'Comfort women' deserve proper apology from Japan
Loose-lipped politicians are a problem for any government. Japan seems particularly bedevilled by them. Rising political star Toru Hashimoto has been especially insensitive, his recent comments on comfort women heightening regional outrage and prompting criticism in Europe and North America. Coming on the heels of a string of incidents involving dozens of right-wing lawmakers, Prime Minister Shinzo Abe most prominent among them, it is not surprising that the nation is again being called on to apologise for its wartime atrocities.
"Comfort women", the girls and women, mostly from China, Korea and the Philippines enslaved by the Japanese imperial army to sexually serve its soldiers, is arguably the most emotive issue. It is also the easiest to resolve; an admission of forced sexual slavery, an apology, proper compensation, teaching the truth in schools and punishment for those behind the crimes is what is needed. Japan has gone part of the way towards meeting these goals since 1992, but its resolve has flip-flopped. What one prime minister has promised has been negated by the remarks of a successor, underlings or lesser figures. Some even continue to deny the system existed.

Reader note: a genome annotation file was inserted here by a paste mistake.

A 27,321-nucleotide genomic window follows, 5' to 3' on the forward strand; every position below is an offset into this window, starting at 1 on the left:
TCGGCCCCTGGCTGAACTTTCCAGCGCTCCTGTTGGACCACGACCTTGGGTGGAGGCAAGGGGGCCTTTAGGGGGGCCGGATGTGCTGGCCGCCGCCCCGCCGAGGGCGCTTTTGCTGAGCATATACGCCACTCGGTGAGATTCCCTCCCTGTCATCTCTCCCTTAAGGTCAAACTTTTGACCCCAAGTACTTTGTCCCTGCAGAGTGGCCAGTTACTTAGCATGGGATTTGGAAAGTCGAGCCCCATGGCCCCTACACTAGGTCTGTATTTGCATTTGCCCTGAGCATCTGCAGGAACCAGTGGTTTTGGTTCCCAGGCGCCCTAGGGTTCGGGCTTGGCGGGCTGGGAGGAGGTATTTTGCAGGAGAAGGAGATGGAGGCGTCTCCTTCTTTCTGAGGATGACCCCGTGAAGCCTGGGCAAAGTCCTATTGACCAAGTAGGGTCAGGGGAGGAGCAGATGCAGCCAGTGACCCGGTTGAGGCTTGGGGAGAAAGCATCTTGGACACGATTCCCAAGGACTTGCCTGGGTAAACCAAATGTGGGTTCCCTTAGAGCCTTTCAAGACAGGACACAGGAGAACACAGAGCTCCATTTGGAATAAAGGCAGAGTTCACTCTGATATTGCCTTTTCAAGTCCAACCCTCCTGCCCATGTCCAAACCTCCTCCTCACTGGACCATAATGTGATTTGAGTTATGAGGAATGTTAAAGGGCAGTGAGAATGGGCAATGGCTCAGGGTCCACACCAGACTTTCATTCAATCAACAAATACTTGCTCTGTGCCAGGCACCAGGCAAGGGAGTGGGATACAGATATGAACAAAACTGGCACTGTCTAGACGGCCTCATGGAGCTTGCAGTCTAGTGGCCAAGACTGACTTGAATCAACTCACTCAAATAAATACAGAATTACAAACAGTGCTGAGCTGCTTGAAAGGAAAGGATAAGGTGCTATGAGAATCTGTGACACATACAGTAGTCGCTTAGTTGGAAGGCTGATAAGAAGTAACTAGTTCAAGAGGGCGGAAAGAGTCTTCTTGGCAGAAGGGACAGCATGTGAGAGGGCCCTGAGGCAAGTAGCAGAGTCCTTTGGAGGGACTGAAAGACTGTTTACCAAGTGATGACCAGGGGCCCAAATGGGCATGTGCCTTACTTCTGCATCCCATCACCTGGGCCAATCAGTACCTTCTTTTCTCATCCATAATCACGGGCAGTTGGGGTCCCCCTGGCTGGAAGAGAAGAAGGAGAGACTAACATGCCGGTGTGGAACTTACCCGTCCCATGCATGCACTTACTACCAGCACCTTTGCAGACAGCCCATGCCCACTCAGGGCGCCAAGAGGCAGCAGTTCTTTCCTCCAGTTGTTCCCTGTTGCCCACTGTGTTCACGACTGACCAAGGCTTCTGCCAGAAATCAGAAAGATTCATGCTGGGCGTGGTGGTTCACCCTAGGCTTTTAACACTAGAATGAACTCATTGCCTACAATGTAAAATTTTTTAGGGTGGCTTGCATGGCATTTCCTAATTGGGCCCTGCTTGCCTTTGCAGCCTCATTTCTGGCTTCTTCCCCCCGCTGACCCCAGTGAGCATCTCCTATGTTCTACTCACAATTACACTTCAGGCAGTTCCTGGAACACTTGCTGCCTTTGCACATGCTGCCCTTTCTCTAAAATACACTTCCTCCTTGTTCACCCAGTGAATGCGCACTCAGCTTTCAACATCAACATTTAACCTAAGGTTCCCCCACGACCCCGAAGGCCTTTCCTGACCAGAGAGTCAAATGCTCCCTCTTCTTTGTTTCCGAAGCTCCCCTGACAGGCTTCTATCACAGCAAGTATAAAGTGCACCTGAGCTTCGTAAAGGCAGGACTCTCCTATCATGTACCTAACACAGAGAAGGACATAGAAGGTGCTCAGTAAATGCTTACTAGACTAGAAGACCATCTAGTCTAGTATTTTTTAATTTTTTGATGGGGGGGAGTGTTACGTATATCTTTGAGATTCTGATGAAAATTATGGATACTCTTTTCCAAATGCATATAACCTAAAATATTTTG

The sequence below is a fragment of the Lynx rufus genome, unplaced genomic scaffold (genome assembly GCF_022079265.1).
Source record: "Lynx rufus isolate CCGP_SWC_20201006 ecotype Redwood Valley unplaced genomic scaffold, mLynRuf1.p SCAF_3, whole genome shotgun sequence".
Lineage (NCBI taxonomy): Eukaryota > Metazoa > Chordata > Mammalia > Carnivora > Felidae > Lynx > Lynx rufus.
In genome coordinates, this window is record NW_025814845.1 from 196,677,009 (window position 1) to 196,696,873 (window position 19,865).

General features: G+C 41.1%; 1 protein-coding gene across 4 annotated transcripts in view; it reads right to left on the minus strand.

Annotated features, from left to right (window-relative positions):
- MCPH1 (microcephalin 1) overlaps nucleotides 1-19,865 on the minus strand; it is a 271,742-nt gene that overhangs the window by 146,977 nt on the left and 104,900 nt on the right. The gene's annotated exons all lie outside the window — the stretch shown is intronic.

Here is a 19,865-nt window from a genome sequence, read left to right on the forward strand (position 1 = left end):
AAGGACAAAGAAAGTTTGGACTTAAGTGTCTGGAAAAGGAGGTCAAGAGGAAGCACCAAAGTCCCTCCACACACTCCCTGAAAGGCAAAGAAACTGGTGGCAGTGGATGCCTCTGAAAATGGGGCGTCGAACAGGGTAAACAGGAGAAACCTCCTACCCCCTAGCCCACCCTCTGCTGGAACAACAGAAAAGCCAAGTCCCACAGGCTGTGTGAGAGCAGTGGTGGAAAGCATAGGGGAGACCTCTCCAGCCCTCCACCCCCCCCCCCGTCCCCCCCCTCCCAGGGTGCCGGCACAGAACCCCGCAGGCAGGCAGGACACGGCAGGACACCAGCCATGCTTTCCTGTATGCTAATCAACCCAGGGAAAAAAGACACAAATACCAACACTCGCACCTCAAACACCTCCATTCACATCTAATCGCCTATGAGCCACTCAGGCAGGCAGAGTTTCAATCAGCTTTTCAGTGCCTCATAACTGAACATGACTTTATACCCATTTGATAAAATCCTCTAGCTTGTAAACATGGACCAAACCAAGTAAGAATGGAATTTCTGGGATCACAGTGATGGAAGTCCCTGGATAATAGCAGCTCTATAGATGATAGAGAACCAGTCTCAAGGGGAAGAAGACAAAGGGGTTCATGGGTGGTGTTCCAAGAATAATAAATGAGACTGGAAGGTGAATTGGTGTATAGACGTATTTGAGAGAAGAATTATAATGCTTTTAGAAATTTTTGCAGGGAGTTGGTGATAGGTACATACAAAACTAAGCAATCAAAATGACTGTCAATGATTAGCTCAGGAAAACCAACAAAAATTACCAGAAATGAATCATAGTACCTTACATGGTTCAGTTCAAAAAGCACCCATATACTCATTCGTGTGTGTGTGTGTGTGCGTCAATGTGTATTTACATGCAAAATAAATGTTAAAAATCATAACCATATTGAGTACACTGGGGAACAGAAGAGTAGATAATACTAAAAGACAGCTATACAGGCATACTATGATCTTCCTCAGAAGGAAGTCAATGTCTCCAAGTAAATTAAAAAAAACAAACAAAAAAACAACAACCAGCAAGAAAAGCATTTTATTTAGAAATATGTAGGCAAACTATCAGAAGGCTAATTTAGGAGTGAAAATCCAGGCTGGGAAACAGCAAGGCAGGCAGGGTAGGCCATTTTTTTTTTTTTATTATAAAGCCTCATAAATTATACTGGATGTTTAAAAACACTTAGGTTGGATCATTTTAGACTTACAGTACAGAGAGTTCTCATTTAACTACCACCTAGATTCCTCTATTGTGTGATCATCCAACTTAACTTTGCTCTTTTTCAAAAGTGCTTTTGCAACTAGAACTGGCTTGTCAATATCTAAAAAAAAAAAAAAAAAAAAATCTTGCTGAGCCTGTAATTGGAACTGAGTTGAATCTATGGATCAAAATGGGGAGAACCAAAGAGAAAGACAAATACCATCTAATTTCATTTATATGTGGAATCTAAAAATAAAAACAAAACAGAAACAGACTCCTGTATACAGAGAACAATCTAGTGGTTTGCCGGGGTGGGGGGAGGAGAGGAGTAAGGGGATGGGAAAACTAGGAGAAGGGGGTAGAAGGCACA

That is especially so in the present political climate, where nationalists are in the governing majority. Hashimoto, the mayor of Osaka and co-leader of the second-largest opposition grouping, the right-wing Japan Restoration Party, last month said that the system had been "necessary". He said other countries had had similar mechanisms to "give some rest to groups [of soldiers] who are psychologically overwrought". His explanations, peppered with repeated observations that the system was wrong and that the victims deserved compassion and apologies, has failed to placate critics or calm the anger of foreign governments, China and South Korea the most vocal. Even the US, Japan's staunchest ally, has objected.
Japanese, no matter what their political leanings or beliefs, should not be surprised. What another country may have done does not justify Japan's actions. The nation is a party to the UN Convention on the Elimination of All Forms of Discrimination Against Women. Sexual slavery can never be condoned.
Abe, Hashimoto and other nationalists seem intent on rewriting history. But those who suffered at the hands of the Japanese military are not to be fooled. A lasting apology is the least they want. Doing what is right by the remaining "comfort women" is where the effort has to start.